WASHINGTON (NEXSTAR) — Nearly 30 years after it set lead standards for drinking water, the United States Environmental Protection Agency is updating its rules that are designed to protect Americans from dangerous lead contamination.
They say the new rules protect millions of Americans, especially young children from lead water poisoning.
EPA Administrator Andrew Wheeler says the EPA will now require water systems to test every school or daycare’s drinking water for lead contamination.
“That’s a huge step,” Wheeler said. “ … wherever they are regardless of zip code.”
The rules also require utilities to replace dangerous underground pipes at a customer’s request and requires water companies to immediately alert customers if they discover high levels of lead.
“We’re arming everybody with the information they need to make sure that their families and their children are protected,” Wheeler said.
The EPA’s proposal also establishes a new trigger level of 10 ppb. At this trigger level, systems that currently treat for corrosion would be required to reoptimize their existing treatment. Systems that do not currently treat for corrosion would be required to conduct a corrosion control study so that the system is prepared to respond quickly when necessary.
Some environmentalists and democratic lawmakers are already critical of the plan and say it doesn’t go nearly far enough. They say that since the rules don’t reduce the acceptable levels of lead in drinking water, they’re actually taking a step backward.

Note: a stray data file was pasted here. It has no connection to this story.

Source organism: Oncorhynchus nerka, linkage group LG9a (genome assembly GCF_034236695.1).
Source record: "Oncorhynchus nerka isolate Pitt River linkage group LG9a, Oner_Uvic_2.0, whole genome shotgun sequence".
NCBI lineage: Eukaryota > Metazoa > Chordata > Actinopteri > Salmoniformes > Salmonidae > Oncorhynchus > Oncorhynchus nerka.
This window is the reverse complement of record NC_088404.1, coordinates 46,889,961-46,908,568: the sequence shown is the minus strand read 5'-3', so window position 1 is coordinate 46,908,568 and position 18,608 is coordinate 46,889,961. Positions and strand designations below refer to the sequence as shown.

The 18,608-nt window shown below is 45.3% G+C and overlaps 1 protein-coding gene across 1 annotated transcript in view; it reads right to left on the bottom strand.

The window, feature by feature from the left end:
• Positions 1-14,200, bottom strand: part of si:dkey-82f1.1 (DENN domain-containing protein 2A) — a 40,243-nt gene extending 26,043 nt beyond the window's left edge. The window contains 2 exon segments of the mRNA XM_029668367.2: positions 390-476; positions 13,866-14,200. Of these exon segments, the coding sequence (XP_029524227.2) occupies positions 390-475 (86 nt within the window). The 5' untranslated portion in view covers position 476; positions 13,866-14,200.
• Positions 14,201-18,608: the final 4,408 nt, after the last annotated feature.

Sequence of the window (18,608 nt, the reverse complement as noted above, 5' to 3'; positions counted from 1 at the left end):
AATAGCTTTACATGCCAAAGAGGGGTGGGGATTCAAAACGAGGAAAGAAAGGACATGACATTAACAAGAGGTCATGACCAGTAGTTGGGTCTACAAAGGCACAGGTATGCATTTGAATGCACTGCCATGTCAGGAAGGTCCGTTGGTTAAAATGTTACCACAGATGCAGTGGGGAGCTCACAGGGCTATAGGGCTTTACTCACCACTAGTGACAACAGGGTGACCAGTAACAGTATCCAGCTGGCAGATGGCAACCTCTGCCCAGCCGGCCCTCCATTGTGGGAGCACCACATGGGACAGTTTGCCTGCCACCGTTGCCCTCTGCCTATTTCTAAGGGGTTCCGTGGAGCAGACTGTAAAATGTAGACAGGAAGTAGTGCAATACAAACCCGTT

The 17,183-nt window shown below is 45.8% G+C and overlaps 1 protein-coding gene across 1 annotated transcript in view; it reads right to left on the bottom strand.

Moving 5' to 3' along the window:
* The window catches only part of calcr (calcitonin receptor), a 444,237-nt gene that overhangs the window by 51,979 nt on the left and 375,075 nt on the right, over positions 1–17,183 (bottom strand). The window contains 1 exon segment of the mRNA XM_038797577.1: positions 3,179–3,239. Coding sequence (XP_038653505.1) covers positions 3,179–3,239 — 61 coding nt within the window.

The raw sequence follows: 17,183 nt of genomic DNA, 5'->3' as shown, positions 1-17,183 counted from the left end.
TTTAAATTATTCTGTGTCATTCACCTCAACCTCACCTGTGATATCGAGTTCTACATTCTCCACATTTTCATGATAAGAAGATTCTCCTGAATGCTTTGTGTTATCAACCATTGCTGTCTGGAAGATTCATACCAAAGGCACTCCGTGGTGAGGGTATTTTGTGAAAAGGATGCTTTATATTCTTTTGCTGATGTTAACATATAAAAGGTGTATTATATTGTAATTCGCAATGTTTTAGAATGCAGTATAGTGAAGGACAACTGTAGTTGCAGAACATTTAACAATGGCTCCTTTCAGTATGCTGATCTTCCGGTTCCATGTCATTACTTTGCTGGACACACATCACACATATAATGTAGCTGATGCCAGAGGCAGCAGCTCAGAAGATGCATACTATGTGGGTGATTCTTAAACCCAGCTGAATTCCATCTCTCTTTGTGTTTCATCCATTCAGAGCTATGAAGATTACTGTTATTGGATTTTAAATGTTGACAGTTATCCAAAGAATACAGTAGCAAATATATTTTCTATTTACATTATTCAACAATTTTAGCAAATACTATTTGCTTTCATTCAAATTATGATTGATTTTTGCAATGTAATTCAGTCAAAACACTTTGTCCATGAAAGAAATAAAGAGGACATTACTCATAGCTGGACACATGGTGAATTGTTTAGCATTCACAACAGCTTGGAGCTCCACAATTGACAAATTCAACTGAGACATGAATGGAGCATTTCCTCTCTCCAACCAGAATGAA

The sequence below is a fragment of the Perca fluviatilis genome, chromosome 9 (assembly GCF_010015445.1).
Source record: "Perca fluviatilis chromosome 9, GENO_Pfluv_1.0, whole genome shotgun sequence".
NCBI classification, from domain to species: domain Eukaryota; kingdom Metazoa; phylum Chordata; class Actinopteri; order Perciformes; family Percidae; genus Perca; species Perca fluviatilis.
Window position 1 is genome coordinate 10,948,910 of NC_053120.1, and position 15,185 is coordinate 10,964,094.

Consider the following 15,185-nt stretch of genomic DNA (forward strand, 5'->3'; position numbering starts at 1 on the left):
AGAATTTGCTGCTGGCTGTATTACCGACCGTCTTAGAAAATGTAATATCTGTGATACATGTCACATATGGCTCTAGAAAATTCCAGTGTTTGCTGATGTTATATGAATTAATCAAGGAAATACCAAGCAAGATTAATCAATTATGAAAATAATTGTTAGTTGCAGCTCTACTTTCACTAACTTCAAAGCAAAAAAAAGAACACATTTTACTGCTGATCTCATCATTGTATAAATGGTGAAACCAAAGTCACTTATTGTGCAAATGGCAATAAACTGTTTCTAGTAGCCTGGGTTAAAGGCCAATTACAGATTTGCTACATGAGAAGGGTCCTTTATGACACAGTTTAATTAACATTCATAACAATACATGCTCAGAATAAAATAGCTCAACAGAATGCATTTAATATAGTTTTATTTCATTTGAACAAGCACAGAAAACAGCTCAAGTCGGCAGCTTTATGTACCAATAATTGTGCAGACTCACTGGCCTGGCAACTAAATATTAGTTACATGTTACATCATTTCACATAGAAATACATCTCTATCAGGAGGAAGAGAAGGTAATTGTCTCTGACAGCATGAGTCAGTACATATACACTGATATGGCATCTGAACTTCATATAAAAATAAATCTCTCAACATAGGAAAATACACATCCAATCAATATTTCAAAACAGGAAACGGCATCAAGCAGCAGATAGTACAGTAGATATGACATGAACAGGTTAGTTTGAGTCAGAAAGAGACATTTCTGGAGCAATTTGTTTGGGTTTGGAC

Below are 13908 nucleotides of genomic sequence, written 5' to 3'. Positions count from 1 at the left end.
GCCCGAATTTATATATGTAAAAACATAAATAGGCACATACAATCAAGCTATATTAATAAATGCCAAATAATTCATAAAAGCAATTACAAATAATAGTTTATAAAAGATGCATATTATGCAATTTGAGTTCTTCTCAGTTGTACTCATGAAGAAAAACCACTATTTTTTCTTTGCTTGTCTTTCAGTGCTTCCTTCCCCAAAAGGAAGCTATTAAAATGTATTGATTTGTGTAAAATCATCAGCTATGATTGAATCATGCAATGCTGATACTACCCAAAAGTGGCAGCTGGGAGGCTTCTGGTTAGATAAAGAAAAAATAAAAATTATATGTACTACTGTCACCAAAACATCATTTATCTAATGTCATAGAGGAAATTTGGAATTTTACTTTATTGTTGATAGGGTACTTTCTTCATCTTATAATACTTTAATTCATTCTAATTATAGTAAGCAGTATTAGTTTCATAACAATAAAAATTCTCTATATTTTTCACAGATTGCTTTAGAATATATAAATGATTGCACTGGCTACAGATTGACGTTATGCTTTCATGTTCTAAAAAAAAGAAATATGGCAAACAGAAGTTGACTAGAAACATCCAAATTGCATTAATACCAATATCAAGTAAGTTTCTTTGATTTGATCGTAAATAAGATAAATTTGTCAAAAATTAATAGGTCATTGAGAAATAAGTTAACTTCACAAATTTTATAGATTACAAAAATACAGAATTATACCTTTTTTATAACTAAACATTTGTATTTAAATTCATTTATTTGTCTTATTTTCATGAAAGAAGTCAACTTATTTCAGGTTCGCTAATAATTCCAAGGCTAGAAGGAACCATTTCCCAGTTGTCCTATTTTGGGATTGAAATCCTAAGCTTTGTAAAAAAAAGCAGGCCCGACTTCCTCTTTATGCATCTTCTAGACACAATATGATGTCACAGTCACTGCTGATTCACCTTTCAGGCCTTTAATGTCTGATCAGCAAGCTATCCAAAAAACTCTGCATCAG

“This keeps the same standard that has been in place that lead to the problems that we’ve seen in Flint and other places around the country and actually reduces the urgency to replace those lead lines,” Rep. Dan Kildee, D-Mich., said.
Kildee represents the city of Flint where thousands of children were poisoned by lead contaminated drinking water in 2015.
“We’d hope that the lessons of Flint would mean a real aggressive standard,” Kildee said.
Sen. Tammy Duckworth, D-Ill., says the new rules don’t do enough.
“There’s a lot more that needs to be done,” Duckworth said. “Our kids are definitely at potential to be exposed … if they’re in a building that was built in the 1970s or earlier.”
Both Kildee and Duckworth are pushing bills they say would actually reduce allowable levels of lead and help pay to replace dangerous lead pipes.
When asked about the criticism, Wheeler pushed back. He says the agency used the best science available to draft rules. He says under new rules, communities throughout the country will have better tools to identify lead contamination and fight back.
The government is taking public comment for 60 days.
Correction: A previous version of this article stated Wheeler was the acting administrator. While he previously held the position with an acting basis, he is now the administrator.